First float of the season, January 1st, 2017.

It was dark when we met, and cold. Lee and Shane were already in waders, clouds of breath fogging their glasses, bundled up in layers hoping to keep the frigid temperature from seeping in. We looked like the holidays had been to kind with calories (they were), but the key to warmth is bulk and I am a believer in down and wool. That makes me a bit old school but I figure if it can keep critters warm in subzero conditions, it will work for my chubby butt too. The three of us are good buddies who had not had a chance to hit the water together for more than 2 months, so we were pretty pumped to get after it, despite the certainty the day would hold a lot of icy guides, frozen appendages, and possibly a few embarrassing moments falling on your ass.

My drift boat was ready and they followed me to the put in an hour’s drive away. I never listen to the radio on the way out. I tend to obsess over approaches and patterns and rigging, talking to myself the whole way up, which is funny since it all goes out the window once the reality of the day actually unfolds. We were leaving too early and knew it. Fishing in the winter is best in the middle of the day, but for several years it had become a point of pride that we would be the first boat of the new year on the river and I guess we worried some ambitious soul would beat us to the launch. It’s not important, but games like these lead to adventures sometimes, so I like them. We had actually only seen a thin hand full of fishermen along the bank, and never another boat, in all the years we had done this but we were still worried.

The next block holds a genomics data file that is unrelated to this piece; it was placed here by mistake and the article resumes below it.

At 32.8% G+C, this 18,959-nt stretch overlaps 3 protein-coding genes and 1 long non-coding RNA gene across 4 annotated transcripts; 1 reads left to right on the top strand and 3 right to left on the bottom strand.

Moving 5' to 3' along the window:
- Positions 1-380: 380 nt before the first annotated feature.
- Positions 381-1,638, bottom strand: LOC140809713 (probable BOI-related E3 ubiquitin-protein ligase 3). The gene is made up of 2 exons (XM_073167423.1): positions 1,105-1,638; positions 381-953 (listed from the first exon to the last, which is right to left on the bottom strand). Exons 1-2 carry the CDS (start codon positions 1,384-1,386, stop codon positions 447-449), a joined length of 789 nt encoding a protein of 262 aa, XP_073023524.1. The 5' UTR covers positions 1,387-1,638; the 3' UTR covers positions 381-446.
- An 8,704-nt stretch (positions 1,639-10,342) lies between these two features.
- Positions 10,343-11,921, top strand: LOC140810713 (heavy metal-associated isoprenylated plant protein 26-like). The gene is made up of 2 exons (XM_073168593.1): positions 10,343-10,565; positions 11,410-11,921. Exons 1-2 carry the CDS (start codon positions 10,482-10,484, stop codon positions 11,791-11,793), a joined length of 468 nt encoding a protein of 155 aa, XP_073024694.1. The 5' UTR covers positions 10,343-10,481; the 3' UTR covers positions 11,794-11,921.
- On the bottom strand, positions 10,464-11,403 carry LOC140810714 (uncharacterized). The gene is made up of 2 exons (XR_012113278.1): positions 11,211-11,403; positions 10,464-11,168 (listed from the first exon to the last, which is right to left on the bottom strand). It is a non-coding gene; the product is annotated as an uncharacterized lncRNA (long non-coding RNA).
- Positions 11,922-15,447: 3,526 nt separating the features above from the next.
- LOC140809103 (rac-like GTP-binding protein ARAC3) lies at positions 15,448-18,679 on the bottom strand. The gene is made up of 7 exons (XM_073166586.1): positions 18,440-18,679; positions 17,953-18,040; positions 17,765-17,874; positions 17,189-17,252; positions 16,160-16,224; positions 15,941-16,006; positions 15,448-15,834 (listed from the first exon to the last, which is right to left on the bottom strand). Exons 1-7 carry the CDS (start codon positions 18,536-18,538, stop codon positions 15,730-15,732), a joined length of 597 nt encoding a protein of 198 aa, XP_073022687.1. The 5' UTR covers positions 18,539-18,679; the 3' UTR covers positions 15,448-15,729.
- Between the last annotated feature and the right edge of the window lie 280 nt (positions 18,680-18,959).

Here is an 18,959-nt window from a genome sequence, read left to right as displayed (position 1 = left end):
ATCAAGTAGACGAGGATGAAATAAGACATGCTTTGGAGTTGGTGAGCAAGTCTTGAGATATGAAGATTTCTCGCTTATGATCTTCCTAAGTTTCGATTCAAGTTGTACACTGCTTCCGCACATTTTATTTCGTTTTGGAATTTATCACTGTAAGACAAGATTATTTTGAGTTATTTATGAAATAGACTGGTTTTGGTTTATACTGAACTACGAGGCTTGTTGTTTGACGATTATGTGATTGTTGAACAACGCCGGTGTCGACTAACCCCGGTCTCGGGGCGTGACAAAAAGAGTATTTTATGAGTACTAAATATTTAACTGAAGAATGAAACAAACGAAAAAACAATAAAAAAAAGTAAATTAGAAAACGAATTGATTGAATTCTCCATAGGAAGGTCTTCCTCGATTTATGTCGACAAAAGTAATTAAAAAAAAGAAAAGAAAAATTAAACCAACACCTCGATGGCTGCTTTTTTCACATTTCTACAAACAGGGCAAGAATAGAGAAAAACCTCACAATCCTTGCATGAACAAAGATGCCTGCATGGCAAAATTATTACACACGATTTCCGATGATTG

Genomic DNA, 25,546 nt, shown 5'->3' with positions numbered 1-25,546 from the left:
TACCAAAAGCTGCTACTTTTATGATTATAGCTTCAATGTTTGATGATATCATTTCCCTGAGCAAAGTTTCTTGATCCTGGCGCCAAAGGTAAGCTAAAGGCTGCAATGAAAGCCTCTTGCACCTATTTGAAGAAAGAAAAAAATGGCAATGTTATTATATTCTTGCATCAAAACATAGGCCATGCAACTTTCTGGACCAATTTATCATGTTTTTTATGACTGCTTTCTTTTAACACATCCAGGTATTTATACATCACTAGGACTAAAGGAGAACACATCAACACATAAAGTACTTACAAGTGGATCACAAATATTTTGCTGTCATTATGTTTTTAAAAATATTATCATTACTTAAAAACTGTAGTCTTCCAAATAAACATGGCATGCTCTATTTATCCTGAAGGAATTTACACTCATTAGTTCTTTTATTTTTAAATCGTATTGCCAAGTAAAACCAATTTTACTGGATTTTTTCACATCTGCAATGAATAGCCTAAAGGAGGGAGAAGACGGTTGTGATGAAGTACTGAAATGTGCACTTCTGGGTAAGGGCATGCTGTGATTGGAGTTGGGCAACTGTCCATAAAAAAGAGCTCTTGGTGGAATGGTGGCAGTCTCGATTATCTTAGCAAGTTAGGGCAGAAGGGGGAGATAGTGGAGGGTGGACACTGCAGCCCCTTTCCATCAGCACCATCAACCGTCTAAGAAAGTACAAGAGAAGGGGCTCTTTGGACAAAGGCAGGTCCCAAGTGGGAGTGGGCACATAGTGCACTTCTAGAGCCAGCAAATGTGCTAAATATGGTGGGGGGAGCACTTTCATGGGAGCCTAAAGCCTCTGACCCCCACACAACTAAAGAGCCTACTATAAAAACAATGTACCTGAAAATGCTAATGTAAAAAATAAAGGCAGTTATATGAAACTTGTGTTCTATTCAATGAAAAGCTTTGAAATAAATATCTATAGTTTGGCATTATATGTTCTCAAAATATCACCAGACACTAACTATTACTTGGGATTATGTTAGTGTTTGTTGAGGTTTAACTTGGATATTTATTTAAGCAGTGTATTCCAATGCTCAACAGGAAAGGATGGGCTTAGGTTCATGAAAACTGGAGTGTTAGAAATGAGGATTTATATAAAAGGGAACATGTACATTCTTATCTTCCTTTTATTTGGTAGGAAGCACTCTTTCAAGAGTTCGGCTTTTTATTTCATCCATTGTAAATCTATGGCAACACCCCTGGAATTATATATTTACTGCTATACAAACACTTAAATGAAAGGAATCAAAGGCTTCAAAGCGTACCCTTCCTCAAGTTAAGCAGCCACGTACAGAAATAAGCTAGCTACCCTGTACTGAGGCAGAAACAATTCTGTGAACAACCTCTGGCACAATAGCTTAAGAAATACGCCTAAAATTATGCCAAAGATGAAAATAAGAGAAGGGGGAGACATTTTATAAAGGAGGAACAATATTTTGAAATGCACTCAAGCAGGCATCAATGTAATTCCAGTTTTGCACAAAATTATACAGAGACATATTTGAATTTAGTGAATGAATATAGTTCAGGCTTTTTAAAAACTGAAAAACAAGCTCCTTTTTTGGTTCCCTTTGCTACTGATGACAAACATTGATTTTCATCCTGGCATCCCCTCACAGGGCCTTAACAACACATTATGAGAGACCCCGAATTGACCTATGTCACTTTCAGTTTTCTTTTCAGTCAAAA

We knew drift boating in January, in the Rockies, can be dangerous. Just the drive into this remote area is sketchy, and if a guy somehow falls over board he is in real honest-to-god trouble. The weather changes fast, vehicles can fail to start, and phone service is sketchy. I told the guys if we got stranded somewhere and had to survive until spring they could eat me, just let me get a few trout first. Anyway, we had all the needed survival stuff on board and it’s a bathtub float with no rapids so while we are aware of the possible dangers, it has never been enough to stop us. Besides I had a new 6 weight streamer rod from under the tree and it was begging to be baptized.

The sun was up about 40 minutes when I took the oars. Lee and Shane always argue they should row first, but it’s my boat. Letting another guy row your boat is a little like letting another guy dance with your wife. It’s all cool and innocent, but at the same time you find yourself keeping a close eye on things. In any case, in my boat if you catch a fish, I catch a fish. It’s just how it is. They lobbed out bobber rigs, with sized down indicators on longer leaders and 5X fluorocarbon. #20 black zebra midges, rainbow warriors, and a few other tiny inventions that were yet to be named, were the flies of the day and a couple small shot got the rig down properly.

The water was low and clear, normal winter conditions, and the fish would be spooky so minimizing disturbance is key. Lighten up on your rigging, don’t thrash up the water, keep the boat quiet and your voices low and you can still get pretty close. Steam rose in an eerie fog off the water, accentuated by the bright sun, and the only sound was a flock of geese in the distance. The cold air froze my nostrils. It was glorious.